I need to encrypt (or at least digitally sign) a package of content that is sent from the SharePoint Online server, down to the browser, and then cross-site post (JSONP) the ecrypted content to another system that can decrypt (or validate the signature). My problem is that I haven't come up with a secure way to encrypt the contents when working within the confines of a sandboxed solution and SharePoint Online.

I actually don't need encryption, per-se. I just need to sign the package in such a way that this external system knows I signed it. So, when I mention "encryption" or "encryption key", I am also talking about signature keys (certs, I suppose).

I can think of a few ways to store the encryption key, but I'm not sure any of them are secure:

  1. Store the encryption key in the code. This is typically a no-no, but regular users should not have access to the code. Maybe with obfuscation and/or a different key per-client this would be an option.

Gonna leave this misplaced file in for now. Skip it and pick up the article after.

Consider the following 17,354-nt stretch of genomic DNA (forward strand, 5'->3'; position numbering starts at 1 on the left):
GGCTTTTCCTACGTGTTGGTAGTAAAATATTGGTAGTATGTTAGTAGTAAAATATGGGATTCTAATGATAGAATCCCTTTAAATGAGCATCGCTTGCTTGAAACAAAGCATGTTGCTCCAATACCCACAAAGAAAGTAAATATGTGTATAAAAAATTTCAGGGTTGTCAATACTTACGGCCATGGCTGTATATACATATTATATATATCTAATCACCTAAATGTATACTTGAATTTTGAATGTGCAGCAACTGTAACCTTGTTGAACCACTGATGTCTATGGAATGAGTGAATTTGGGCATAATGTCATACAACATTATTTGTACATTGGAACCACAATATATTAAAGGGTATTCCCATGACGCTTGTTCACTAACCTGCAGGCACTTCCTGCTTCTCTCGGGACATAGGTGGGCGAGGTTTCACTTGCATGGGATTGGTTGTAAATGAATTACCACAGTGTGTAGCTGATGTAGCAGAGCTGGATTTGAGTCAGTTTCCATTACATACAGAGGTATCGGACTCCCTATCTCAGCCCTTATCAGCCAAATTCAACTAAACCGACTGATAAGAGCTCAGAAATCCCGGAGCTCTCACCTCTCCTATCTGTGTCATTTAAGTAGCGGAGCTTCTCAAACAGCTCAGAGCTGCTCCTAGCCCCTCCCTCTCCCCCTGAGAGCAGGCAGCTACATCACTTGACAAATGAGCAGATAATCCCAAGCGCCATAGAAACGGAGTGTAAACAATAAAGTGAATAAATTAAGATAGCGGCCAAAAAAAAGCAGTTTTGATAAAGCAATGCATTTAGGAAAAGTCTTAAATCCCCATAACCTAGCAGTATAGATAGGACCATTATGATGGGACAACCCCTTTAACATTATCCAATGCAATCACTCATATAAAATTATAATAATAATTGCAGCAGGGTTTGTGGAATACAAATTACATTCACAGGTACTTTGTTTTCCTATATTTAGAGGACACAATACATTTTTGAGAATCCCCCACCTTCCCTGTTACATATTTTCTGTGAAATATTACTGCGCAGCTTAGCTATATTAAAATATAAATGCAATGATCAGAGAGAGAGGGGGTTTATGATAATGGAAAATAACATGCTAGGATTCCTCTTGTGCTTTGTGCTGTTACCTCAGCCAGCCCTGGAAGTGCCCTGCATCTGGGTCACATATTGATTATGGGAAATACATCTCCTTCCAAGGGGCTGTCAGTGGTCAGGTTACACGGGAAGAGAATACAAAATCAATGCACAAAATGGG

2. Store the encryption key in the content database. This allows the key to be configurable, but my code needs to access the key under the context of any user and since we cannot impersonate or elevate permissions in a sandboxed environment, anyone will be able to make a web service call to get this key if they know what they are doing.
  3. Use the Secure Store Service to store the key. I don't think the SSS is really meant for this since the key would be the same for every user.
  4. Somehow read in the machine key. Even if we can do this in a sandboxed environment, we probably won't know how to unencrypt this on the other end.

Any ideas? I can even do a combination of options if that helps.

Additional Details:

The original verison of this was a Farm Solution that would not work in SharePoint Online. It created a custom ticket and stored the ticket and current user details in a hidden list. It elevated permissions in order to create the entry in the list (regular users could not directly add data to the list). The ticket was returned to the browser and cross-posted to another system anonymously. The other system would make a server-to-server web service call to redeem the ticket to get back the user information and finally provide a session to the user based on the user name found in the redeemed ticket data. The whole purpose is to provide SSO to allow the IFrames to work in our web part. This is only needed if the customer does not already have their own SSO and we only make the calls in the case where authentication is needed.